The noble Earl made a point about the role of the modernisation agency and the position of SHAs. To the extent that any public funds are made available for any central initiative—for example, the national framework initiatives—foundation trusts should have access to an equitable proportion of those funds, wherever the source is. Such funding might be paid by way of a grant or injection of public dividend capital from the Secretary of State under Clause 11. That could be distributed by SHAs for that purpose.

The noble Earl also raised the question of CHAI. It will continue to have a role in the inspection of foundation trusts. Its functions will closely mirror its functions in relation to other NHS bodies. It will encourage improvement, carry out annual reviews, publish performance ratings and carry out value-for-money studies. But the main difference is that they will report those aspects, not to the Secretary of State, but to the independent regulator.

I confirm what the noble Earl said about the duty of partnership. It is in the Bill for a purpose. That duty of partnership is very much to ensure that, although foundation trusts are a different animal, they are firmly within the NHS and will work with SHAs in the appropriate way. For example, they will be able to continue to provide much of the information that they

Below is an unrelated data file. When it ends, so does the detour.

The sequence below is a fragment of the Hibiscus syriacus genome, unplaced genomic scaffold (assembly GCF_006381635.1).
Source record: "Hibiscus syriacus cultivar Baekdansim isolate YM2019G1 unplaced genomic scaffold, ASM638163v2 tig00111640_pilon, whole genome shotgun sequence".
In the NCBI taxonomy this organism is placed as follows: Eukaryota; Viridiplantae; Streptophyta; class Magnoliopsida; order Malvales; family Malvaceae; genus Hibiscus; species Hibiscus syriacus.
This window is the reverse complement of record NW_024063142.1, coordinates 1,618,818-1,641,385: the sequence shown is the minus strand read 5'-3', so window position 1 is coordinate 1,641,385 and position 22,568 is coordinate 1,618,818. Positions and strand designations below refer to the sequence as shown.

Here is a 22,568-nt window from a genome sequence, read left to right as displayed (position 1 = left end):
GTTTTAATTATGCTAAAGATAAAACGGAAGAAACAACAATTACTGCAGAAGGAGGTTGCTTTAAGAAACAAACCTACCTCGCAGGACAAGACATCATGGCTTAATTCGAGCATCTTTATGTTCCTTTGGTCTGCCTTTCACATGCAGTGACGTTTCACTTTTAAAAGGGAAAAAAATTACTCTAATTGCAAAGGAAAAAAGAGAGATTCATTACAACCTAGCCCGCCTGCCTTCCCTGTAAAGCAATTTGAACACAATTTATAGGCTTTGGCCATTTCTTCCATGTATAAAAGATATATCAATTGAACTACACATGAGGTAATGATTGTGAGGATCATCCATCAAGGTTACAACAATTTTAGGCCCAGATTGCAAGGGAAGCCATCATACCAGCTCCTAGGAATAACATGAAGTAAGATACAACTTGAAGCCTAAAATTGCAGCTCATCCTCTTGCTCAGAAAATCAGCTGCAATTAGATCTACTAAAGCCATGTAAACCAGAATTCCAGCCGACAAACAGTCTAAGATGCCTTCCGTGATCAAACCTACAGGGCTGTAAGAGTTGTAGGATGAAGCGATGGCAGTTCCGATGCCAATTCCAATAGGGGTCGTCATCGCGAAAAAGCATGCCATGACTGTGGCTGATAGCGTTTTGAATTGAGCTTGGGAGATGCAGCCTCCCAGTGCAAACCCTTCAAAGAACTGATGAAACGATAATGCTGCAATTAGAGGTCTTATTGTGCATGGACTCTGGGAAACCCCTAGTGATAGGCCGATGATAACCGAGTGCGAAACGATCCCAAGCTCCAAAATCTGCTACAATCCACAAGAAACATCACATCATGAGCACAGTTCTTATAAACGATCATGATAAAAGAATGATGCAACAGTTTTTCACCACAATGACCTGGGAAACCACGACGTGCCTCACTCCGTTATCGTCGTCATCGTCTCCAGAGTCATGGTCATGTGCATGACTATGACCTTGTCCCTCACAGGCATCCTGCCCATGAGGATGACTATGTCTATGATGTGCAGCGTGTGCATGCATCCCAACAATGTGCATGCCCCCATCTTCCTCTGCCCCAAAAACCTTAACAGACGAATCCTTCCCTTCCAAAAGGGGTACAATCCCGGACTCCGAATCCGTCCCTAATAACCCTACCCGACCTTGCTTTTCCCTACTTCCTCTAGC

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provide to SHAs at present, as part of their own commissioning arrangements. We look forward to that partnership flourishing in the future.

Baroness Cumberlege: In the past, we have looked at SHAs as holding the ring in the local economy. We know that in the future some people will be outwith the ring—foundation hospitals. If a foundation hospital finds that a specialist service such as neonatal intensive care, for example, will be uneconomic, or that it cannot attract the necessary staff, and decides to discontinue the service and not to seek a contract with the primary care trust, the regulator can come in and look back at something that has already taken place, but he cannot prevent something happening. What happens in those situations?